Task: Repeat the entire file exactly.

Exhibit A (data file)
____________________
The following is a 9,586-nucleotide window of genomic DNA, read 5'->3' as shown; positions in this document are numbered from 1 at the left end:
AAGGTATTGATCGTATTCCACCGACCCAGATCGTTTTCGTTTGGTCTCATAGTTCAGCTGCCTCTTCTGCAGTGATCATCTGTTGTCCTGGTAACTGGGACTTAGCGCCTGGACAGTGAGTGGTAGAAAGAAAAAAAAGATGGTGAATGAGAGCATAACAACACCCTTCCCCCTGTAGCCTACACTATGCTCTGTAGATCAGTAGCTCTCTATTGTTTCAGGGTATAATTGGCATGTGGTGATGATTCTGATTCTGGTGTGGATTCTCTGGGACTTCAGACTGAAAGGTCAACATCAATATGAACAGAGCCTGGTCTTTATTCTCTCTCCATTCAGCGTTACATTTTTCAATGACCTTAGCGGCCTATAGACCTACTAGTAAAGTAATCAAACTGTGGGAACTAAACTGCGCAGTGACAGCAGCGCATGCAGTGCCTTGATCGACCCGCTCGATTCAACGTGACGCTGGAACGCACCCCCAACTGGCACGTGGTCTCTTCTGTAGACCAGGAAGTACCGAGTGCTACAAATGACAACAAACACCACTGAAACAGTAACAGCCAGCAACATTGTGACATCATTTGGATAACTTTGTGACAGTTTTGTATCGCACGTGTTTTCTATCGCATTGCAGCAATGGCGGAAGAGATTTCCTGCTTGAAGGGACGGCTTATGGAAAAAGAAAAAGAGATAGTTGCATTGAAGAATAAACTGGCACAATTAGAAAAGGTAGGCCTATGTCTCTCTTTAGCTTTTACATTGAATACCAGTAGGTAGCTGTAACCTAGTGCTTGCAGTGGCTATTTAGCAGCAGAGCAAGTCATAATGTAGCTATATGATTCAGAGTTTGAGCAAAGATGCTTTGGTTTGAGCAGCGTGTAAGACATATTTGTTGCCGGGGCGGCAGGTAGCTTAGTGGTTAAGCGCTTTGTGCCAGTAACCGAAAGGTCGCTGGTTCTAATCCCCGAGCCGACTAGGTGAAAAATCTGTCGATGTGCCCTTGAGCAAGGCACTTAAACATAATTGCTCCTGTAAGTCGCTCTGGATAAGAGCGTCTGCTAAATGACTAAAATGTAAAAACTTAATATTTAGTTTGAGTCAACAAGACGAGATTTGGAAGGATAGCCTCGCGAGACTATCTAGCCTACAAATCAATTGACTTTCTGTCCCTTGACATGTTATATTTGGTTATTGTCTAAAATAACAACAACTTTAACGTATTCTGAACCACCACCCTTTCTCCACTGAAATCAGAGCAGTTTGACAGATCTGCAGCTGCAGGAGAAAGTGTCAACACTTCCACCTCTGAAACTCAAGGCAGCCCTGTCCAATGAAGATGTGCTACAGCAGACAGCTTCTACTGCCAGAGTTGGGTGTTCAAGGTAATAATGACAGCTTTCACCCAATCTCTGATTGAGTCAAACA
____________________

The following is a 9,586-nucleotide window of genomic DNA, read 5'->3' as shown; positions in this document are numbered from 1 at the left end:
AAGGTATTGATCGTATTCCACCGACCCAGATCGTTTTCGTTTGGTCTCATAGTTCAGCTGCCTCTTCTGCAGTGATCATCTGTTGTCCTGGTAACTGGGACTTAGCGCCTGGACAGTGAGTGGTAGAAAGAAAAAAAAGATGGTGAATGAGAGCATAACAACACCCTTCCCCCTGTAGCCTACACTATGCTCTGTAGATCAGTAGCTCTCTATTGTTTCAGGGTATAATTGGCATGTGGTGATGATTCTGATTCTGGTGTGGATTCTCTGGGACTTCAGACTGAAAGGTCAACATCAATATGAACAGAGCCTGGTCTTTATTCTCTCTCCATTCAGCGTTACATTTTTCAATGACCTTAGCGGCCTATAGACCTACTAGTAAAGTAATCAAACTGTGGGAACTAAACTGCGCAGTGACAGCAGCGCATGCAGTGCCTTGATCGACCCGCTCGATTCAACGTGACGCTGGAACGCACCCCCAACTGGCACGTGGTCTCTTCTGTAGACCAGGAAGTACCGAGTGCTACAAATGACAACAAACACCACTGAAACAGTAACAGCCAGCAACATTGTGACATCATTTGGATAACTTTGTGACAGTTTTGTATCGCACGTGTTTTCTATCGCATTGCAGCAATGGCGGAAGAGATTTCCTGCTTGAAGGGACGGCTTATGGAAAAAGAAAAAGAGATAGTTGCATTGAAGAATAAACTGGCACAATTAGAAAAGGTAGGCCTATGTCTCTCTTTAGCTTTTACATTGAATACCAGTAGGTAGCTGTAACCTAGTGCTTGCAGTGGCTATTTAGCAGCAGAGCAAGTCATAATGTAGCTATATGATTCAGAGTTTGAGCAAAGATGCTTTGGTTTGAGCAGCGTGTAAGACATATTTGTTGCCGGGGCGGCAGGTAGCTTAGTGGTTAAGCGCTTTGTGCCAGTAACCGAAAGGTCGCTGGTTCTAATCCCCGAGCCGACTAGGTGAAAAATCTGTCGATGTGCCCTTGAGCAAGGCACTTAAACATAATTGCTCCTGTAAGTCGCTCTGGATAAGAGCGTCTGCTAAATGACTAAAATGTAAAAACTTAATATTTAGTTTGAGTCAACAAGACGAGATTTGGAAGGATAGCCTCGCGAGACTATCTAGCCTACAAATCAATTGACTTTCTGTCCCTTGACATGTTATATTTGGTTATTGTCTAAAATAACAACAACTTTAACGTATTCTGAACCACCACCCTTTCTCCACTGAAATCAGAGCAGTTTGACAGATCTGCAGCTGCAGGAGAAAGTGTCAACACTTCCACCTCTGAAACTCAAGGCAGCCCTGTCCAATGAAGATGTGCTACAGCAGACAGCTTCTACTGCCAGAGTTGGGTGTTCAAGGTAATAATGACAGCTTTCACCCAATCTCTGATTGAGTCAAACA